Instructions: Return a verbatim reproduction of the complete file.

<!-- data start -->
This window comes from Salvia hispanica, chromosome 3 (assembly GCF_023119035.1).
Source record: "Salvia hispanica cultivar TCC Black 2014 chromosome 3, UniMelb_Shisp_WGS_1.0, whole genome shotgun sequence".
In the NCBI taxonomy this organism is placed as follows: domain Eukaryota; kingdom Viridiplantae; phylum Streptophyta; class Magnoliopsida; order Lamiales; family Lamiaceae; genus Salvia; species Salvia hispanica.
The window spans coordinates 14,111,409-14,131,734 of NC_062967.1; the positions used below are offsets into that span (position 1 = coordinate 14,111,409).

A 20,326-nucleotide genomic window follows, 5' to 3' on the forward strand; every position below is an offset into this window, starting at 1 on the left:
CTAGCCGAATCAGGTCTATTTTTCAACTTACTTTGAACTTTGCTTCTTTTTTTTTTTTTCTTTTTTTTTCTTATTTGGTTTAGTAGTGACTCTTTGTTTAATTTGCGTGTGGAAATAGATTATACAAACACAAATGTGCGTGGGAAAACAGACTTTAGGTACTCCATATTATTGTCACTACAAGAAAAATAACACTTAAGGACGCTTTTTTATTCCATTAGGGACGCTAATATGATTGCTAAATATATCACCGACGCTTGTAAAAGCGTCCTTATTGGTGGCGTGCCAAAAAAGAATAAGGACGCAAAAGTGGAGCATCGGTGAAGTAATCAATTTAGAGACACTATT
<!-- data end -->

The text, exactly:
This window comes from Salvia hispanica, chromosome 3 (assembly GCF_023119035.1).
Source record: "Salvia hispanica cultivar TCC Black 2014 chromosome 3, UniMelb_Shisp_WGS_1.0, whole genome shotgun sequence".
In the NCBI taxonomy this organism is placed as follows: domain Eukaryota; kingdom Viridiplantae; phylum Streptophyta; class Magnoliopsida; order Lamiales; family Lamiaceae; genus Salvia; species Salvia hispanica.
The window spans coordinates 14,111,409-14,131,734 of NC_062967.1; the positions used below are offsets into that span (position 1 = coordinate 14,111,409).

A 20,326-nucleotide genomic window follows, 5' to 3' on the forward strand; every position below is an offset into this window, starting at 1 on the left:
CTAGCCGAATCAGGTCTATTTTTCAACTTACTTTGAACTTTGCTTCTTTTTTTTTTTTTCTTTTTTTTTCTTATTTGGTTTAGTAGTGACTCTTTGTTTAATTTGCGTGTGGAAATAGATTATACAAACACAAATGTGCGTGGGAAAACAGACTTTAGGTACTCCATATTATTGTCACTACAAGAAAAATAACACTTAAGGACGCTTTTTTATTCCATTAGGGACGCTAATATGATTGCTAAATATATCACCGACGCTTGTAAAAGCGTCCTTATTGGTGGCGTGCCAAAAAAGAATAAGGACGCAAAAGTGGAGCATCGGTGAAGTAATCAATTTAGAGACACTATT